The circuit also includes background noise monitors to allow the comparison to be made properly, even if there is a constant noise, e.g. a nearby fan noise, and to allow the comparison to respond slowly, if no party is speaking, "slow idle", or quickly, if both parties are speaking.

Capacitors C14, 16, 25, and 27, control the attack and decay response time of the comparators. C15 and 26 control the attack and decay times of the background noise monitors.

Signal CT on pin 14 can be monitored to see the result of the comparison. If it is at VBIAS, pin 15, the circuit is in idle. If CT is at VBIAS plus 0.24 VDC, then it is in the receive mode. If CT is at VBIAS minus 0.24 VDC, then it is in the transmit mode.

The receive volume is controlled via the DC voltage on VLC pin 13.

Brief Summary Regarding Hands Duplex Free Telephone Communications Made Available by Utilization of the Remotely Accessible Security Controlled Audio Link

After installation of a remotely accessible security controlled audio link 20 in a domicile 24, the first security benefit is the creation of a hands free duplex telephone communication system 30 as shown in FIG. 3. The person living in a domicile 24 may select one or more persons, living at a remote domicile or working at a remote office, to be given a coded pulse tone sequence, so they may initiate call into his or her domicile 24, to establish a hands free duplex telephone communication, to determine how the person in the domicile 24 is getting along, and when the conversations end, this person at the remote location can terminate this duplex telephone communication.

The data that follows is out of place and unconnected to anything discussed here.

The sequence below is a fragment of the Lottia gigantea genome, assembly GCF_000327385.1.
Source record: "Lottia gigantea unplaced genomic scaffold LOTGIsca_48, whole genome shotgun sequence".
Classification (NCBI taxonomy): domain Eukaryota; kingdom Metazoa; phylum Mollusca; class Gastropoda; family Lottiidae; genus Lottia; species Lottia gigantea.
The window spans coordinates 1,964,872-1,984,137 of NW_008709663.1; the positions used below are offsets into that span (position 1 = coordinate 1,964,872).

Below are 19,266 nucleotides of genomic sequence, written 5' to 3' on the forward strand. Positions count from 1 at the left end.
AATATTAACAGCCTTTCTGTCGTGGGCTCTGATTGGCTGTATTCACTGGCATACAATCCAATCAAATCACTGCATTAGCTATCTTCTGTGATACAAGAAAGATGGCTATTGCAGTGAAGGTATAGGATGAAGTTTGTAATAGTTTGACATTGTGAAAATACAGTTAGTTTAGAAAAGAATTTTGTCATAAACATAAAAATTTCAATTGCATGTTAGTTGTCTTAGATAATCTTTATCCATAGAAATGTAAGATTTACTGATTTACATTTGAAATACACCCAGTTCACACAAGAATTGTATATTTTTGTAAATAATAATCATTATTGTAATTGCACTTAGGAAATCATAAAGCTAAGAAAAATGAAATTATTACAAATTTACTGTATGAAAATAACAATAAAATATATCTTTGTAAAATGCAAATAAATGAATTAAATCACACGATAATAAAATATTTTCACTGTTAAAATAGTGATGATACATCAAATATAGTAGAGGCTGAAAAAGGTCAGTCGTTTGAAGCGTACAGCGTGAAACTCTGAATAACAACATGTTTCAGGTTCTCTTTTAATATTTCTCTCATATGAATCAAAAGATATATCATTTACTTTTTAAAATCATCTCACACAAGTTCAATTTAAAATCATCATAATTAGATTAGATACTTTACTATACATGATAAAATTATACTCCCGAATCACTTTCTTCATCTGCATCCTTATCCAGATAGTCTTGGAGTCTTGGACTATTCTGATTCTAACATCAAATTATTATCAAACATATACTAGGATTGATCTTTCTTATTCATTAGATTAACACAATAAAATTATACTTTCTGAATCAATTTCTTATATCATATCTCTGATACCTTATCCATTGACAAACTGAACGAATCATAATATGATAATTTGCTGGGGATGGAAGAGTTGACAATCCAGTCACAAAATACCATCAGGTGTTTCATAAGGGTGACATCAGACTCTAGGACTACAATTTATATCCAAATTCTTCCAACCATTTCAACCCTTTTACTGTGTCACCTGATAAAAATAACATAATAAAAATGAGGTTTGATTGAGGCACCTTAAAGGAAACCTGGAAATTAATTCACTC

If the embodiment of the remotely accessible security controlled audio link 20 is extended further in the functioning thereof, then a person living in the domicile 24, is able to send his or her signature signal to a selected person, to be received by monitoring equipment in his or her remote domicile, to have him or her initiate and terminate the hands free duplex telephone communications as illustrated in FIGS. 1, 2, 4, and 5.

Preferably, as illustrated in FIGS. 6, 7, 8, and 9 of the drawing, the remotely accessible security controlled audio link 20 is extended further in the functioning thereof, whereby a person living in a domicile 24 is able to send his or her signature signal, via telephone lines, to be received upon the operation of communication equipment at a remote monitoring station 42. Thereafter a trained person, often a paramedic, working at this remote monitoring station 42, initiates the hands free duplex telephone communications of the hands free duplex telephone answering system 30, and subsequently learns what assistance or aid the person may require, and, if necessary, then he or she dispatches the selected personnel with their specific equipment and supplies to quickly arrive at the person's domicile 24.

Patent Citations
Cited PatentFiling datePublication dateApplicantTitle
US4453043 *Feb 4, 1982Jun 5, 1984Northern Telecom LimitedTelephone for a physically handicapped person
US4495383 *Jun 14, 1982Jan 22, 1985Air Conditioning CorporationHands-free telephone-speaker interfacer
US4527015 *Dec 5, 1983Jul 2, 1985Chambers Colin TSecurity listening system
US4596900 *Jun 23, 1983Jun 24, 1986Jackson Philip SPhone-line-linked, tone-operated control device
US4760593 *Oct 17, 1986Jul 26, 1988Lifeline Systems, Inc.Personal alarm system providing handsfree operation